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The Third Review Conference of the State Parties of the Chemical Weapons Convention: Relevance for South Asia

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    The Third Review Conference of the Chemical Weapons Convention (CWC) will take place in The Hague during 8-19 April 2013. The Organization for the Prohibition of Chemical Weapons (OPCW), the implementing body of the CWC, has its headquarters in The Hague, Netherlands and comprises 188 Member States that collectively represent 98% of the worldwide chemical industry. The CWC is the first multilateral treaty to ban an entire category of weapons of mass destruction (WMD) and to provide for the international verification of the destruction of these weapons. It is also a widely accepted as only eight countries remain non-members. Despite the significance of the CWC towards the promotion of international safety and security, particularly in destroying weapons that could lead to significant loss of human life, whether these gains are of any significance in the age of nuclear weapons is debatable.

    This article provides a brief outline of the modalities of the CWC and accesses its importance to South Asia in the context of the region’s complex security scenario that is underpinned by confrontations between two nuclear armed rivals.

    The Chemical Weapons Convention and the Organization for the Prohibition of Chemical Weapons

    Opened for signature in Paris in 1993, the primary aim of the CWC is to eliminate chemical weapons as a category of weapons of mass destruction. Through its 24 Articles, the CWC prohibits the development, production, acquisition, stockpiling, retention, transfer or use of chemical weapons by Member States.1 It also requires Member States to criminalise the prohibitions listed in the Convention through national penal law and the also to establish competent National Authority to liaise between the State party and the OPCW.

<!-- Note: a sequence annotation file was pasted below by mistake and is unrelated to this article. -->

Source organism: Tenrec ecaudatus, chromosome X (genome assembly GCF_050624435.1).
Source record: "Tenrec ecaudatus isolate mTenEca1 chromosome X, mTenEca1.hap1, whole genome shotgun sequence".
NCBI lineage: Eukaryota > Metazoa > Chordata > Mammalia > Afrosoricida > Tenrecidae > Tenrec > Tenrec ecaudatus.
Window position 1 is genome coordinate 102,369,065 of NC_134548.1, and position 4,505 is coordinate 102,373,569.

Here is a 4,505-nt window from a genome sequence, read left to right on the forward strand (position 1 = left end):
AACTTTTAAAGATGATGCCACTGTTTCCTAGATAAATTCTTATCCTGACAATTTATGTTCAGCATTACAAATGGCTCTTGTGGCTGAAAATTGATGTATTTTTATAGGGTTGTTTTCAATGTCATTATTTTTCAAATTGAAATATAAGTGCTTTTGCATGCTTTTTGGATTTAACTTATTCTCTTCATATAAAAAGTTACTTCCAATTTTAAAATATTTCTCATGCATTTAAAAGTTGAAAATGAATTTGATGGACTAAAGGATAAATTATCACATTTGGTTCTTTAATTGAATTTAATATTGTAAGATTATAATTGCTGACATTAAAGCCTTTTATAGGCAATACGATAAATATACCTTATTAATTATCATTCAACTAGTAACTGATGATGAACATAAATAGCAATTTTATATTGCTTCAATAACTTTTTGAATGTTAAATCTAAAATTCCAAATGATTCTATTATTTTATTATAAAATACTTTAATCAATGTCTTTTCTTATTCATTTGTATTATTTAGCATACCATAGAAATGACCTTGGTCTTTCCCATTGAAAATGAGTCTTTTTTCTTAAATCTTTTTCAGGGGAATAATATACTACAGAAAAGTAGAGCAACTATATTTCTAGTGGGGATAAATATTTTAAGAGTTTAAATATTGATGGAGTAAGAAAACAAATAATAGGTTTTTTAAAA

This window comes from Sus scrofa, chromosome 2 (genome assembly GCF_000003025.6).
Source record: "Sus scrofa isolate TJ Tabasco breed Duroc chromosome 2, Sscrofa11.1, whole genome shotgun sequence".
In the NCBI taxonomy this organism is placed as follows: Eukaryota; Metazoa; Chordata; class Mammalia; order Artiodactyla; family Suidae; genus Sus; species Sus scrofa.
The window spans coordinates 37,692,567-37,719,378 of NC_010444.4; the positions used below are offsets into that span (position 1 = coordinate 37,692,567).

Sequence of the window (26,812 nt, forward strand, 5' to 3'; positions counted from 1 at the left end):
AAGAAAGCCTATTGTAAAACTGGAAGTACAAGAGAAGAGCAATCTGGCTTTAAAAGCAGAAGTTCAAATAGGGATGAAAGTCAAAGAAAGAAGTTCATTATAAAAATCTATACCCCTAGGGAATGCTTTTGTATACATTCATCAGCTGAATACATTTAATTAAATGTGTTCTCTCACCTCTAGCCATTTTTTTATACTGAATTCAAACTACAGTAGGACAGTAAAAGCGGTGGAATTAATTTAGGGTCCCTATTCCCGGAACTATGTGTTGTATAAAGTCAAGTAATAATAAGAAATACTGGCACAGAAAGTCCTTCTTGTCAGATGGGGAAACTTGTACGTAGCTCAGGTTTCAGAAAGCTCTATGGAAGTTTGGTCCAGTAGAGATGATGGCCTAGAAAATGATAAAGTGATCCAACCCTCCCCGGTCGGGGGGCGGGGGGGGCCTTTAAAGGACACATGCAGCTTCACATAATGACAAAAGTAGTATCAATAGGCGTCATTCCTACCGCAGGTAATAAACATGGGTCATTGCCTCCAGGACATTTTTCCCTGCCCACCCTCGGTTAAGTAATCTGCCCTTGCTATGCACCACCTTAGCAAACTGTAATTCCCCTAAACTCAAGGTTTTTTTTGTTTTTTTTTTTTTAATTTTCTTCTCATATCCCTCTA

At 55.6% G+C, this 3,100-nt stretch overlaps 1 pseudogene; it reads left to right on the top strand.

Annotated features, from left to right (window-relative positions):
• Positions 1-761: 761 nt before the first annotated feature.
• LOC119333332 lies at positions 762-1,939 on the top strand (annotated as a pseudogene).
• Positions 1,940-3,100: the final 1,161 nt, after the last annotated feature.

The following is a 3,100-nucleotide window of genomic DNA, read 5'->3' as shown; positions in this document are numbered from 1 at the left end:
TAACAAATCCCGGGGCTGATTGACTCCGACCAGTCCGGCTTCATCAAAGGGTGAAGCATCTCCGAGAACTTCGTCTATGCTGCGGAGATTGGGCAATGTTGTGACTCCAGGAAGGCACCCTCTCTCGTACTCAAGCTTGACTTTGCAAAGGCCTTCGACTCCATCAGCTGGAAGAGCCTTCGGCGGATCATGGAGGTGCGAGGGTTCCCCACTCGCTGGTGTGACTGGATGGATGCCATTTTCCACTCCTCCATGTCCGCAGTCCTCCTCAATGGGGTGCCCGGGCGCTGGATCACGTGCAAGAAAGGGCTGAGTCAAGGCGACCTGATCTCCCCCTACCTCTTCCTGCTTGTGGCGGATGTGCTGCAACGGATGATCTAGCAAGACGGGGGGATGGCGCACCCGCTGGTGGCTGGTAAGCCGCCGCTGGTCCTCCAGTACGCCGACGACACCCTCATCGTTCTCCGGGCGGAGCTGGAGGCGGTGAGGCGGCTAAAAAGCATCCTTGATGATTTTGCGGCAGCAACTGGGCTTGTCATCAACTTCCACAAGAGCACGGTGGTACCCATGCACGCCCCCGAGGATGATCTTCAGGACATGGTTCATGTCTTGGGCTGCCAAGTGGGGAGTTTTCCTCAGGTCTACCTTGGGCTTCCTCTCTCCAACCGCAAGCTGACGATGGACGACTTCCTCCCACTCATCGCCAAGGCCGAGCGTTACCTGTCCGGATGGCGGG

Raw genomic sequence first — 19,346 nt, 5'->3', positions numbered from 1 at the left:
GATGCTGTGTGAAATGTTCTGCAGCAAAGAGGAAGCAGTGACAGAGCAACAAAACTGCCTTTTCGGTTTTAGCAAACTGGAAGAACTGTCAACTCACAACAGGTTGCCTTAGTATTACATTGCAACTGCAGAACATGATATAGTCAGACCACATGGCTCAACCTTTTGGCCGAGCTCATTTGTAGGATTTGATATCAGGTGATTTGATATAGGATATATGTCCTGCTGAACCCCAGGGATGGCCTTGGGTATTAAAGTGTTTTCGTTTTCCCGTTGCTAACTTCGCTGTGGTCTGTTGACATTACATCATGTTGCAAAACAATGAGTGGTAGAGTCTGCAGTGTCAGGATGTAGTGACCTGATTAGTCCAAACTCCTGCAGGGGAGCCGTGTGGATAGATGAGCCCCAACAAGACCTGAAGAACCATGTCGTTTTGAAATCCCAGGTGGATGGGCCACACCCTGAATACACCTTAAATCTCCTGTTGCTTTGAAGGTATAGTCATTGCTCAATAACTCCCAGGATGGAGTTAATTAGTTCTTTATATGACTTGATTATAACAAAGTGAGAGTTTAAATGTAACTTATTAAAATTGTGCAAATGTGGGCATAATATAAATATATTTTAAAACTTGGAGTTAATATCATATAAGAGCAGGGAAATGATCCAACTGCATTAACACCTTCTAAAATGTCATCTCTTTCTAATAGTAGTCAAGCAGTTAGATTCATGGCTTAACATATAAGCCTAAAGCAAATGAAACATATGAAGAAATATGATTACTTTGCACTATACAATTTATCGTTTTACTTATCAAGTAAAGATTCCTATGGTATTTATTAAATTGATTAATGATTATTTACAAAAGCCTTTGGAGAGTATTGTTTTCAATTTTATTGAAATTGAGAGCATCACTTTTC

The CWC requires all States Parties to destroy any stockpiles of chemical weapons as well as the facilities which produced them. States Parties have also agreed to create a verification regime for certain toxic chemicals and their precursors in order to ensure that such chemicals are used only for purposes which are not prohibited. The most unique feature of the CWC is the ‘challenge inspection’, which requires all States Parties to commit themselves to the principle of ‘any time, anywhere’ inspections with no right of refusal.

    Relevance to South Asia

    All 8 countries in South Asia are Member States of the CWC. India has already destroyed its stockpile of chemical weapons by 2009. Both Sri Lanka and Pakistan have the capabilities of producing chemical weapons but there has been no concrete proof of either country producing or stockpiling such weapons. The other countries of South Asia do not possess chemical weapons or have the capabilities of producing them. The fundamental question that should be raised is that given that the very essence of security in South Asia is underpinned by the threat of a nuclear confrontation between India and Pakistan, how fruitful is the participation of the South Asian countries in the CWC? In other words, has the proliferation of nuclear weapons in South Asia made chemical weapons obsolete and hence reduced the threat from this type of weapon? Does the CWC contribute to a safer South Asia?